American Christianity, which tends to see salvation as an escape from the world into a disembodied spirituality, tends to overlook this because it tends to overlook the permanence of the Incarnation and the bodily Resurrection of Jesus. Paul, in contrast, emphasizes the cosmic and all-embracing implications of both of these facts. So he daringly declares of a crucified manual laborer from Hicksburg in Galilee:

He is the image of the invisible God, the first-born of all creation; for in him all things were created, in heaven and on earth, visible and invisible, whether thrones or dominions or principalities or authorities—all things were created through him and for him. .He is before all things, and in him all things hold together. .He is the head of the body, the Church; he is the beginning, the first-born from the dead, that in everything he might be pre-eminent. For in him all the fulness of God was pleased to dwell, and through him to reconcile to himself all things, whether on earth or in heaven, making peace by the blood of his cross. (Col 1:15–20)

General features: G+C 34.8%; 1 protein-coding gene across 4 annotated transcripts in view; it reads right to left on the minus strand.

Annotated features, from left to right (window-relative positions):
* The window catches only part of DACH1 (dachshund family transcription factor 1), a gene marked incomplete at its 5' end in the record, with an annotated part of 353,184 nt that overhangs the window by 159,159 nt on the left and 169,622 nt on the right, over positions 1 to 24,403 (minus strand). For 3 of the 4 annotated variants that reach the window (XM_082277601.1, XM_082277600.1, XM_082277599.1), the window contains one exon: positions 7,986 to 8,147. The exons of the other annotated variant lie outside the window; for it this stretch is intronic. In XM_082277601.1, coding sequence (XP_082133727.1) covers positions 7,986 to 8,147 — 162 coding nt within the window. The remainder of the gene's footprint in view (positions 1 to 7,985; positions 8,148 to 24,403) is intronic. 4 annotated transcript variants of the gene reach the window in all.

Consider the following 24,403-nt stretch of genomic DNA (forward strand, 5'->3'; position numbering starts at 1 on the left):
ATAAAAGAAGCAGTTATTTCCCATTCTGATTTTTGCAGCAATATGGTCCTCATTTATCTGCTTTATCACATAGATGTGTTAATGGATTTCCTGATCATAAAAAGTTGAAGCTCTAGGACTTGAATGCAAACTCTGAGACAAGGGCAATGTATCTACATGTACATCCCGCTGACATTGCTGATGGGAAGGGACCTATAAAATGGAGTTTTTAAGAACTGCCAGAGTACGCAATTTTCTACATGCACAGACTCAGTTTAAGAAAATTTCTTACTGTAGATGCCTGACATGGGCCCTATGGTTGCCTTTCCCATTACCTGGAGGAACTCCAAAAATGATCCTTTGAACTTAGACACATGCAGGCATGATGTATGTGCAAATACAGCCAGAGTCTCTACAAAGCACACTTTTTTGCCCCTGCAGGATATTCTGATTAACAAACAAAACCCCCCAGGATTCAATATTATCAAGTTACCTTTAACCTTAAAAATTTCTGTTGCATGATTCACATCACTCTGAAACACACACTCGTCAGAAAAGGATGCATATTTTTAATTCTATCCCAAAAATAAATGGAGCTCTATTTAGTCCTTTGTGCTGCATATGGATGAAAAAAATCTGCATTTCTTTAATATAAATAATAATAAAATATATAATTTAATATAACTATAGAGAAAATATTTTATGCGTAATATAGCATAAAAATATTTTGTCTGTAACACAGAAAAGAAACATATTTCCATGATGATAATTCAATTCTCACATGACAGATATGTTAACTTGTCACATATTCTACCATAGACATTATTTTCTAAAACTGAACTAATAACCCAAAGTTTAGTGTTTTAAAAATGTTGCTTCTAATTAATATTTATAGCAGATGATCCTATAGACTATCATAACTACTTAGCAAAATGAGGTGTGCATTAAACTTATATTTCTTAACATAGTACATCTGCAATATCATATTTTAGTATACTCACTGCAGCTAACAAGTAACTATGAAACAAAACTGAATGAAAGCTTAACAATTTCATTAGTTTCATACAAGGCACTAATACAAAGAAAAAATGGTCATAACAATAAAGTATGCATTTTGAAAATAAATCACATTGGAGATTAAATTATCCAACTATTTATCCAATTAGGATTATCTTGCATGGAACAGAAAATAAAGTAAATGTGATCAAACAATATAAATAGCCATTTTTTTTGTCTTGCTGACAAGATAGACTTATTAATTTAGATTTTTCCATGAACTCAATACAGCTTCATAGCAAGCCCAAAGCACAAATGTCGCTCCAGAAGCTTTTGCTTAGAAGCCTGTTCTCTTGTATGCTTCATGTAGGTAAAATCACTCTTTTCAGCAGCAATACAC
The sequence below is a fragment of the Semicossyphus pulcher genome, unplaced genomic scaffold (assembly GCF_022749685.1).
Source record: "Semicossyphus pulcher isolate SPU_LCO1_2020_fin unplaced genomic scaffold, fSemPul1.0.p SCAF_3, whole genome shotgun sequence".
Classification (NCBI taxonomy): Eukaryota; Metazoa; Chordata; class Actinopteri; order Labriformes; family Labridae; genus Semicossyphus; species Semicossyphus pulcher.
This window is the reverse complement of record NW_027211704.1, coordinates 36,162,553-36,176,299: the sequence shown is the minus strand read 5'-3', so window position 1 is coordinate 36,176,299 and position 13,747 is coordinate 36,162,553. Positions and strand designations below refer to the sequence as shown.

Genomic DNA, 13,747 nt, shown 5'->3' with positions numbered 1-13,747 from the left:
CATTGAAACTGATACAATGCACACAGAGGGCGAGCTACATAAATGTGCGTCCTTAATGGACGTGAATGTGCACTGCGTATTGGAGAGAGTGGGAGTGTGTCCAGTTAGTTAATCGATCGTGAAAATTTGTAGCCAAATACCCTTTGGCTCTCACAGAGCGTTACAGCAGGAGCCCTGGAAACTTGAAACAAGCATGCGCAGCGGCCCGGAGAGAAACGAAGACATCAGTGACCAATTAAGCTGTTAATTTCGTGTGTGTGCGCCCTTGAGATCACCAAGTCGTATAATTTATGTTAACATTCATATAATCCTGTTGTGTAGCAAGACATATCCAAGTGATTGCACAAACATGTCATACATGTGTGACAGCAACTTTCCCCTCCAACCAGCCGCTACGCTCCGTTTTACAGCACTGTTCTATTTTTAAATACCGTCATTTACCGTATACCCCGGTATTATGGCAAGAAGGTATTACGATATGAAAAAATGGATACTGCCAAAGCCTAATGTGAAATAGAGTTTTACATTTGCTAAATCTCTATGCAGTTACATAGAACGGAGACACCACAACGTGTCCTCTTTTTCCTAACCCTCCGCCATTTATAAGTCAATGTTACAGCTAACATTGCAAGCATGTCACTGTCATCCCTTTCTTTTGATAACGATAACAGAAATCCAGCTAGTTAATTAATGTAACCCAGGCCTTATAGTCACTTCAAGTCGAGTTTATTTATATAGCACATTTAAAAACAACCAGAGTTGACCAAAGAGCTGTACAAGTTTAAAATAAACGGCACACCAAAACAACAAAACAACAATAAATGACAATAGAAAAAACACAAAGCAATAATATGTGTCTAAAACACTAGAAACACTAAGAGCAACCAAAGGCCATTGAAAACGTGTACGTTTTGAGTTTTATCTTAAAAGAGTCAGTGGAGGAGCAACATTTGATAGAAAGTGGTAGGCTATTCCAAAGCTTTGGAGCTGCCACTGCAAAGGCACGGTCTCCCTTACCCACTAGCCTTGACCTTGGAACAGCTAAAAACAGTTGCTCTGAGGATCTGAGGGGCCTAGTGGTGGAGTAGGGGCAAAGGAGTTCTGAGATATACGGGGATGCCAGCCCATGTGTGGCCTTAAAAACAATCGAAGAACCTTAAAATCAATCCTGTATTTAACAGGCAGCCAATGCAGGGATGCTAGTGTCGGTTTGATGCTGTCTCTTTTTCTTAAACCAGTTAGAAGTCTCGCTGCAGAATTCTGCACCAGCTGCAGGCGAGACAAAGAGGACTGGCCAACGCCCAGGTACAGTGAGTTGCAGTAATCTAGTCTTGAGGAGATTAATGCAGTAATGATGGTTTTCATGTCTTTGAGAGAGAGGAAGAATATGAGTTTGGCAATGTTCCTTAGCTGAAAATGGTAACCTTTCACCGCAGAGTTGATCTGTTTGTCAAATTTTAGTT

and

For the creation waits with eager longing for the revealing of the sons of God; for the creation was subjected to futility, not of its own will but by the will of him who subjected it in hope; because the creation itself will be set free from its bondage to decay and obtain the glorious liberty of the children of God. We know that the whole creation has been groaning with labor pains together until now; and not only the creation, but we ourselves, who have the first fruits of the Spirit, groan inwardly as we wait for adoption as sons, the redemption of our bodies. (Ro 8:19–23)

The book of Revelation has the same shocking view of the extent of the implications of the Incarnation and Resurrection of the Son of God, declaring that it means not merely me, myself, and I can have a one-on-one relationship with God in the privacy of my own imagination, but that it necessarily and shall issue in the transformation of the entire universe. That’s what a New Heaven and a New Earth means.